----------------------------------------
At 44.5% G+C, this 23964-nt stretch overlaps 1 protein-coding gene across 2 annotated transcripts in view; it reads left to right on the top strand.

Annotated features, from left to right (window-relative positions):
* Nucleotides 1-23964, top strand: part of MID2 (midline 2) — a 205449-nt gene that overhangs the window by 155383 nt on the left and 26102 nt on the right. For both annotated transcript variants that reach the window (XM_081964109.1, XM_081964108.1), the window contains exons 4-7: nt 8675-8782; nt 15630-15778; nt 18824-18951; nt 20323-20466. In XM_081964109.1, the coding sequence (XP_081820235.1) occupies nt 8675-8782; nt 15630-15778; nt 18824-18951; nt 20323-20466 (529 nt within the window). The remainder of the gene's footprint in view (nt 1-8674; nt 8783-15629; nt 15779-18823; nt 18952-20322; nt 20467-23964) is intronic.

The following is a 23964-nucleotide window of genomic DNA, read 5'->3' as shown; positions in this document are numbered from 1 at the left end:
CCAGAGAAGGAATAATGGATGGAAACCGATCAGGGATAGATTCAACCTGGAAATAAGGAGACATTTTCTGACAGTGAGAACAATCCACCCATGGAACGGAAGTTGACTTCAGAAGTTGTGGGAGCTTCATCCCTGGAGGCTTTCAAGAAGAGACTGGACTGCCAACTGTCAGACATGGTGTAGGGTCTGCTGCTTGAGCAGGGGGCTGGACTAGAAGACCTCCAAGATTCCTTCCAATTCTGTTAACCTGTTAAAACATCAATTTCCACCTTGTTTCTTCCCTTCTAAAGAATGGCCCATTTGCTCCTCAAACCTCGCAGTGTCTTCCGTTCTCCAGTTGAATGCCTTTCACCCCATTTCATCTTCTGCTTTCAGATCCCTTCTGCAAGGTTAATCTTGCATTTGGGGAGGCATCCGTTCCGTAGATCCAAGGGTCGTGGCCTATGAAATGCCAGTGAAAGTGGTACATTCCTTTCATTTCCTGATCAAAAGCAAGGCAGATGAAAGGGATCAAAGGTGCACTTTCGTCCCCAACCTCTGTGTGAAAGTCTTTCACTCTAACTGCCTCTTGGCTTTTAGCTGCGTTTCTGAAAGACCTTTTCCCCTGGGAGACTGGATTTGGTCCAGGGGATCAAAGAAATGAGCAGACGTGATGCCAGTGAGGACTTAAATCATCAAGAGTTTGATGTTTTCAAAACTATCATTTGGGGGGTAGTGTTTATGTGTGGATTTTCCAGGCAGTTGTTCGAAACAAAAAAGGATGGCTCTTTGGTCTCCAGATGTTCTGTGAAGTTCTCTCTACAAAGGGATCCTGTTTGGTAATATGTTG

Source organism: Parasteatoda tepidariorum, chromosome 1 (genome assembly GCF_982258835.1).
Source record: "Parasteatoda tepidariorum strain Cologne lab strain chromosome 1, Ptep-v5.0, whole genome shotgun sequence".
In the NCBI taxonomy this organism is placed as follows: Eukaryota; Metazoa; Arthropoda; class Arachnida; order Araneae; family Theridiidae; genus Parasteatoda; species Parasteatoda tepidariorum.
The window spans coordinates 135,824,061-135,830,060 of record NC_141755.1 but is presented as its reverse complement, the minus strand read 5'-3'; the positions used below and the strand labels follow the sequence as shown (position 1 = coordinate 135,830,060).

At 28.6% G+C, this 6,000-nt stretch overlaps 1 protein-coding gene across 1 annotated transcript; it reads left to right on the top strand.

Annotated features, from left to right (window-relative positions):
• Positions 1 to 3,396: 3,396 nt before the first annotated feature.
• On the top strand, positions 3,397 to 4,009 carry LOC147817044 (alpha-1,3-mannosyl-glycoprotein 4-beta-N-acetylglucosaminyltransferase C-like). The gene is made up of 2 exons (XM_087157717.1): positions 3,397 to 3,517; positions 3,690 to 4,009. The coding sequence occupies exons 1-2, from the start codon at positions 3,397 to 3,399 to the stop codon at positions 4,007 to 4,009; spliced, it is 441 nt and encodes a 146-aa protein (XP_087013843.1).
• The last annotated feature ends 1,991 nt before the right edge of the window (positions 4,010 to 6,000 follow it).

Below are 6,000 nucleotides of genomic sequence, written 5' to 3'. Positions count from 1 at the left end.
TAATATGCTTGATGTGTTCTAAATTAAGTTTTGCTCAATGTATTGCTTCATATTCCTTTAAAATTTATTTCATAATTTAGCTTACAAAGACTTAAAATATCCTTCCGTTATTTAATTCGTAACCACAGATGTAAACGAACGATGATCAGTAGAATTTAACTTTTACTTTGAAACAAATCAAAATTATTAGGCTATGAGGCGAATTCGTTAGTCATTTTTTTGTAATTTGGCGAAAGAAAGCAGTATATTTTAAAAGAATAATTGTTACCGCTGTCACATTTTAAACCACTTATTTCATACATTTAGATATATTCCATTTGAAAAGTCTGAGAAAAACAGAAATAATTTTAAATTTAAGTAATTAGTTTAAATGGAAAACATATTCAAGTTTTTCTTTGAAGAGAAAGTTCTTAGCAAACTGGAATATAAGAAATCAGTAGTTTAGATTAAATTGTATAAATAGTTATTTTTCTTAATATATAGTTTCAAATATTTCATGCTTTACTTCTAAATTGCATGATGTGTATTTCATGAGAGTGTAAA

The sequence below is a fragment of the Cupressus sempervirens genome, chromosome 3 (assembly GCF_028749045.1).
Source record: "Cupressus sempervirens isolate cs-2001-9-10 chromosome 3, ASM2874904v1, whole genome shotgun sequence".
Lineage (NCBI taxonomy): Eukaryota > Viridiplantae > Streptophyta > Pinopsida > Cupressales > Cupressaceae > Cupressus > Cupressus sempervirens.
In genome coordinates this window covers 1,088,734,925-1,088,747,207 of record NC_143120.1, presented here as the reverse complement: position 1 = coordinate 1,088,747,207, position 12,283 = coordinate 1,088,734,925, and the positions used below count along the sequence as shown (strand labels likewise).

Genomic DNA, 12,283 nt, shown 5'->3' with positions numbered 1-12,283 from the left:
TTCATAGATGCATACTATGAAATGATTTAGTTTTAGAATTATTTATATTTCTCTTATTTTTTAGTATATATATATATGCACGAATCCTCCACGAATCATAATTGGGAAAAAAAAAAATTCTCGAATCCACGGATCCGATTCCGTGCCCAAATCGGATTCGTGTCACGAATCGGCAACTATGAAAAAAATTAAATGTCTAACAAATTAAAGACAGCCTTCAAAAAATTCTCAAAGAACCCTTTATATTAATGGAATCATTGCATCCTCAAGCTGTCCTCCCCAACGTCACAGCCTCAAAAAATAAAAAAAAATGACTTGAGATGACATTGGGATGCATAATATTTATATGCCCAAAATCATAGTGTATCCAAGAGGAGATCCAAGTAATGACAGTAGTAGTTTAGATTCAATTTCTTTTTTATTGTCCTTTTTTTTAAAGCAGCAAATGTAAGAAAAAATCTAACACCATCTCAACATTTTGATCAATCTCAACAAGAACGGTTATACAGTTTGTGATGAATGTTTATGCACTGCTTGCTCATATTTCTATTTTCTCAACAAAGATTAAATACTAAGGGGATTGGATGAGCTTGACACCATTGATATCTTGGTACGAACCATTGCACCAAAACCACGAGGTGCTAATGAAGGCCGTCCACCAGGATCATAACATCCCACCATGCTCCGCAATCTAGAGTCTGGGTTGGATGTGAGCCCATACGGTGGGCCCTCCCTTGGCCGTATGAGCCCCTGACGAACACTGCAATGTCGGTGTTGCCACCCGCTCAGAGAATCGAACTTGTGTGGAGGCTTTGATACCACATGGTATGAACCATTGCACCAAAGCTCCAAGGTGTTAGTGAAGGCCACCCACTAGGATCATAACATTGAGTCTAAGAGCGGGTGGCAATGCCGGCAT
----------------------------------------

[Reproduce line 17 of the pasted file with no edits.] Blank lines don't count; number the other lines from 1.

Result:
The sequence below is a fragment of the Cupressus sempervirens genome, chromosome 3 (assembly GCF_028749045.1).